Ruling

00643-15 Lemosa v Kent Online

    • Date complaint received

      28th April 2015

    • Outcome

      No breach - after investigation

    • Code provisions

      1 Accuracy

    Decision of the Complaints Committee 00643-15 Lemosa v Kent Online

Summary of complaint 

1. Jayotis Lemosa complained to the Independent Press Standards Organisation that Kent Online had breached Clause 1 (Accuracy) of the Editors’ Code of Practice in an article headlined “Rapist Brian Thrale has sentencing adjourned after lawyer Jayotis Lemosa fails to appear before Judge James O’Mahony at Canterbury Crown Court”, published on 15 October 2014. 

2. The article reported that a sentencing hearing was adjourned because the complainant, the defendant’s solicitor-advocate, failed to appear in court. 

3. The complainant said the hearing was not adjourned because of his absence, as reported. Rather, it was adjourned pending psychiatric reports and this would have happened even had he appeared. The complainant also expressed concern that the article had misrepresented the reasons for his absence, which he had made clear in court. The article had said the complainant had “misread the court list and hadn’t spotted [the defendant’s] name”. The complainant said he had corrected the judge’s assertion that the list office had informed him at 8.30am that the case would be heard that day; in fact, he had not been informed until 10.30am. The complainant provided the court transcript, which detailed what had been said. In addition, the complainant considered that the newspaper had misleadingly added hesitation to its report of his responses for comic effect. 

4. The newspaper said its report had accurately summarised what was said in court. Since receiving the complaint, it had spoken to the court and it had confirmed that the case was adjourned, in part, due to the complainant’s non-attendance. Furthermore, the judge had not accepted the excuse provided by the complainant for his absence and had referred the matter to the Senior Resident Judge. However, as the case might have been adjourned even had the complainant attended, the newspaper offered to amend the first paragraph to remove the reference to the hearing being adjourned and to append a footnote. It also offered to add a section detailing the reasons the complainant had given for his absence.  

Relevant Code Provisions

5. Clause 1 (Accuracy) 

i.) The Press must take care not to publish inaccurate, misleading or distorted information, including pictures. 

ii.) A significant inaccuracy, misleading statement or distortion once recognised must be corrected, promptly and with due prominence, and - where appropriate - an apology published. In cases involving the Regulator, prominence should be agreed with the Regulator in advance. 

Findings of the Committee

6. The article had reported the serious matter of a defendant being left in court for sentencing without representation because his solicitor-advocate had failed to attend. Although it would appear that sentencing might have been adjourned even had the complainant attended, it was clear that court proceedings had been significantly delayed because he had not appeared. The court transcript indicated that the judge had said “You have a client facing potentially life imprisonment, the complainant in the case was here. This court was unable to do any work in the matter for a significant period of time.” The Committee noted that the article had also stated that the defendant would be sentenced at a later date when psychiatric and probation reports had been prepared. In the circumstances, the Committee did not consider that the piece had given a misleading impression of the reasons for the adjournment or of the consequences of the complainant’s actions. There was no breach of Clause 1 on this point.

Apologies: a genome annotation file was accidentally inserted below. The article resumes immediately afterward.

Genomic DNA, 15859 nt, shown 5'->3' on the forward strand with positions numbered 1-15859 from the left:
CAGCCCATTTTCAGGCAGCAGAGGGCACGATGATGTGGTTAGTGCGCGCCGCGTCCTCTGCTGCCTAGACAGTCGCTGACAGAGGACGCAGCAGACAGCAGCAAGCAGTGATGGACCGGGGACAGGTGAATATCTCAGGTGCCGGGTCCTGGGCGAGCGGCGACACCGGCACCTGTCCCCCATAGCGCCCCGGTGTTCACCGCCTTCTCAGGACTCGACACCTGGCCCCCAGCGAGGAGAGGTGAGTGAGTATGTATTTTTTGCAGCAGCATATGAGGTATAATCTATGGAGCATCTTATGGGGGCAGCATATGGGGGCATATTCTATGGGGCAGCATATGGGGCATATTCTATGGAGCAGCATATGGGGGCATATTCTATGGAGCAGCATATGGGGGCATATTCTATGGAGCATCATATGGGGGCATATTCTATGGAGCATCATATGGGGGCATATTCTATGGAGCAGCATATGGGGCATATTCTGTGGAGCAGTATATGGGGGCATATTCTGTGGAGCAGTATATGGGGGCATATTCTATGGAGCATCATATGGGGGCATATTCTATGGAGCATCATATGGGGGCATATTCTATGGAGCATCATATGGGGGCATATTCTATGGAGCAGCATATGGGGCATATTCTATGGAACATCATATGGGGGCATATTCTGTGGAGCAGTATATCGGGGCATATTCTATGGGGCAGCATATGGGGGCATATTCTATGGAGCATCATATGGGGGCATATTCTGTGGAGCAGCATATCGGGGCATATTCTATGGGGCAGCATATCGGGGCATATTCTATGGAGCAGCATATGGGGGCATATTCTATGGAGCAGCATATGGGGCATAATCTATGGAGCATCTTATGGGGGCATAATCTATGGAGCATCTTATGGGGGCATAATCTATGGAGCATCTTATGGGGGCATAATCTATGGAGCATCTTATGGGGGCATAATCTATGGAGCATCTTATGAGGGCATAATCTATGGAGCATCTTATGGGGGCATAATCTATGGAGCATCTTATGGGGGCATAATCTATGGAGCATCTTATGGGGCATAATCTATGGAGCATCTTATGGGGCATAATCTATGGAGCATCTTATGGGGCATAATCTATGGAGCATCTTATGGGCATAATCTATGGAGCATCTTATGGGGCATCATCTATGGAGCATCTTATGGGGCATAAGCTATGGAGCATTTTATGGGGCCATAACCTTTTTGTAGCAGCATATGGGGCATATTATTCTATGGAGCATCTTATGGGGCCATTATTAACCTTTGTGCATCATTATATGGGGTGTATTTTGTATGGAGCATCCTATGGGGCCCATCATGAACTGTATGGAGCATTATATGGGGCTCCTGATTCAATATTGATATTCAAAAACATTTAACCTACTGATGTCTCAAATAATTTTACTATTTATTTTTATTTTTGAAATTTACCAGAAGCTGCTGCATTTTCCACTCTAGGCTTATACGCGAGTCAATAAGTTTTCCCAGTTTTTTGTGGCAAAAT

7. The Committee noted the complainant’s concern that the newspaper had unfairly represented the reasons he had given for his absence. The article had stated that the complainant had apologised and said he had not “spotted” the defendant’s name on the court list, while the transcript said he had looked at the list but “didn’t see the name” due to the case name having been anonymised on the list to which he had referred. The Committee noted that the article could have given the misleading impression that the complainant had failed to notice the defendant’s name. However, the Committee did not consider that the omission of the reason the complainant had given for not identifying the case as relating to his client was significantly misleading in circumstances in which the judge had criticised the complainant for not taking additional steps to verify whether the case listed was his client’s. 

8. The Committee noted that the transcript made clear that the complainant had accepted in court that he had been told when the case would be heard by the list officer the previous day. The omission of further detail regarding the exact document the complainant had consulted on the morning of the hearing, and the time of his contacts with the list office, had also not rendered the piece misleading. This was particularly the case in light of the fact that the judge had noted in court that he did not accept that the complainant’s explanation was adequate, and had referred the matter to the Senior Resident Judge. There was no breach of Clause 1 on this point. 

9. Although the complaint was not upheld, the Committee welcomed the newspaper’s offer to amend the article in response to the complainant’s concerns. 

Conclusions

10. The complaint was not upheld. 

Remedial Action Required

N/A 

Date complaint received: 10/02/2015

Date decision issued: 28/04/2015